Flantua, S.G.A.; Hooghiemstra, H.; van Boxel, J.H.; Cabrera, M.; González-Carranza, Z.; González-Arango, C.; Stevens, W.D.; Montiel, O.M.; Raven, P.H.
2014-01-01
We provide an innovative pollen-driven connectivity framework of the dynamic altitudinal distribution of North Andean biomes since the Last Glacial Maximum (LGM). Altitudinally changing biome distributions reconstructed from a pollen record from Lake La Cocha (2780 m) are assessed in terms of their
International Nuclear Information System (INIS)
Keay, B.J.; Allen, S.J.; Campman, K.L.
1995-01-01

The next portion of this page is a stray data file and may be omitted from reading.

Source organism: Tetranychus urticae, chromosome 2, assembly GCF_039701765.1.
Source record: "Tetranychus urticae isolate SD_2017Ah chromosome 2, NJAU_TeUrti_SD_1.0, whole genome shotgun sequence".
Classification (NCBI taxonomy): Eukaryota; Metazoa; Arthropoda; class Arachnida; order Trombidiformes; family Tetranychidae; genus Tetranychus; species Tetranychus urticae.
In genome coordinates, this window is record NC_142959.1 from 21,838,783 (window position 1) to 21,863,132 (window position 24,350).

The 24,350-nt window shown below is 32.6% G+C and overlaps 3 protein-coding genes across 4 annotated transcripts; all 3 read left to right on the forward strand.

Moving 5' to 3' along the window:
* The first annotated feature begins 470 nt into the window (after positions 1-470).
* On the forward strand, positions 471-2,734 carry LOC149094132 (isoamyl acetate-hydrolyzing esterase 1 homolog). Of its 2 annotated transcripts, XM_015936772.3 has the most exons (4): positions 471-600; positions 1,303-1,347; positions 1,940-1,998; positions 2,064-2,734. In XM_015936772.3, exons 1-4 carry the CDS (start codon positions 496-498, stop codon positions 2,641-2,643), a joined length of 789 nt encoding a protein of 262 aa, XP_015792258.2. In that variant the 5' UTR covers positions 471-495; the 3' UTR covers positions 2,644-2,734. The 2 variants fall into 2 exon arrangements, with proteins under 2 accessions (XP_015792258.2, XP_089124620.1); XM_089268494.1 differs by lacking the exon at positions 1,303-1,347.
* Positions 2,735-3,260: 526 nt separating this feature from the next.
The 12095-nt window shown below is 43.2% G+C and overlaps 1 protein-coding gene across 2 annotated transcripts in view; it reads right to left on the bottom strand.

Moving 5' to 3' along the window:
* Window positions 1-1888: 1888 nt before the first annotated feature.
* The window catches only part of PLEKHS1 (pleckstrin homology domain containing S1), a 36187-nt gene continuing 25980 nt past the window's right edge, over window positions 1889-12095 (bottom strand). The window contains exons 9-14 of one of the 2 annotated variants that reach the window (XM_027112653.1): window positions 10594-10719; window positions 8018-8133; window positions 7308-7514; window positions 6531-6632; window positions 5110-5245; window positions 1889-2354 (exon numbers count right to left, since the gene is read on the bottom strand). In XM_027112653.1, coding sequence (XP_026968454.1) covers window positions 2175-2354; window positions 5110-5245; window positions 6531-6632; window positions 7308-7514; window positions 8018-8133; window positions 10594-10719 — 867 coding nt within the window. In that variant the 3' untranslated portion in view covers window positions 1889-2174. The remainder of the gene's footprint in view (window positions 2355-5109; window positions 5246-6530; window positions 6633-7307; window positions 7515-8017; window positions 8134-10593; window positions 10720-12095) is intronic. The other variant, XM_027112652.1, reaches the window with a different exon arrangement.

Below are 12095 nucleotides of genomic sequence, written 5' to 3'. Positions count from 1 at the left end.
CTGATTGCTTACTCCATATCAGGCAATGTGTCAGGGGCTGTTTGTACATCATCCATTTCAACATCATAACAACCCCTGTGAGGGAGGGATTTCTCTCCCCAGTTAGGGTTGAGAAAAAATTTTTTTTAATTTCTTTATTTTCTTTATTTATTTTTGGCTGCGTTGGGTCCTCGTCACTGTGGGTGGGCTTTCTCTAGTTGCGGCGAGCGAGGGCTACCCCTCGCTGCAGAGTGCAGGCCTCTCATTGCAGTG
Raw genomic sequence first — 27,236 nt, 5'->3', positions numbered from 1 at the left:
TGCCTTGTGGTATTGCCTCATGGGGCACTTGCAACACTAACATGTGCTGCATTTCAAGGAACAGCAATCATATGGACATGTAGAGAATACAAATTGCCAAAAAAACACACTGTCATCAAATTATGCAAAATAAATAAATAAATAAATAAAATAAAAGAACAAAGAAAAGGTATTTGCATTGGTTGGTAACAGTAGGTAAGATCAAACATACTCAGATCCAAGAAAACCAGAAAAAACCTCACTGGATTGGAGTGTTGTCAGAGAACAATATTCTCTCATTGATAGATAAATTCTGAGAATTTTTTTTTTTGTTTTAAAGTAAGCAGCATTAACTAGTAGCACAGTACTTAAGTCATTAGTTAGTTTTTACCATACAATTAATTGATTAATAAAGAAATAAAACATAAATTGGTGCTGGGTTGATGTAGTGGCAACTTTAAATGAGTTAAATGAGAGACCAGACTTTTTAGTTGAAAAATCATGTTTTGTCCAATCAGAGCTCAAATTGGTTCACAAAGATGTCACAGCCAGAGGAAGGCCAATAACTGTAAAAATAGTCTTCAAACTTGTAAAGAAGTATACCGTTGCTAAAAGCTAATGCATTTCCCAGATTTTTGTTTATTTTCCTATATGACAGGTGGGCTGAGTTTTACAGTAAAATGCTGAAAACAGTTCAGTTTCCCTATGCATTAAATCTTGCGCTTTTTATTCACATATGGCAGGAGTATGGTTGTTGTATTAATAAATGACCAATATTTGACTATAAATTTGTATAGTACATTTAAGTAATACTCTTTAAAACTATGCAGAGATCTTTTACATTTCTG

We report the first observation of Negative Absolute Conductance (NAC), dynamic localization and multiphoton stimulated emission assisted tunneling in terahertz driven semiconductor superlattices. Theories predicting NAC in semiconductor superlattices subjected to AC electric fields have existed for twenty years, but have never been verified experimentally. Most theories are based upon semiclassical arguments and are only valid for superlattices in the miniband or coherent tunneling regime. We are not aware of models predicting NAC in superlattices in the sequential tunneling regime, although there has been recent theoretical work on double-barrier structures. Perhaps the most remarkable result is found in the power dependence of the current-voltage (I-V) characteristics near zero DC bias. As the laser power is increased the current decreases towards zero and then becomes negative. This result implies that the electrons are absorbing energy from the laser field, producing a net current in the direction opposite to the applied voltage. NAC around zero DC bias is a particularly surprising observation considering photon-assisted tunneling is not expected to be observable between the ground states of neighboring quantum wells in a semiconductor superlattice. Contrary to this believe our results are most readily attributable to photon absorption and multiphoton emission between ground states of neighboring wells. The I-V characteristics measured in the presence of terahertz radiation at low DC bias also contain steps and plateaus analogous to photon-assisted steps observed in superconducting junctions. As many as three steps have been clearly resolved corresponding to stimulated emission into the terahertz field by a three-photon process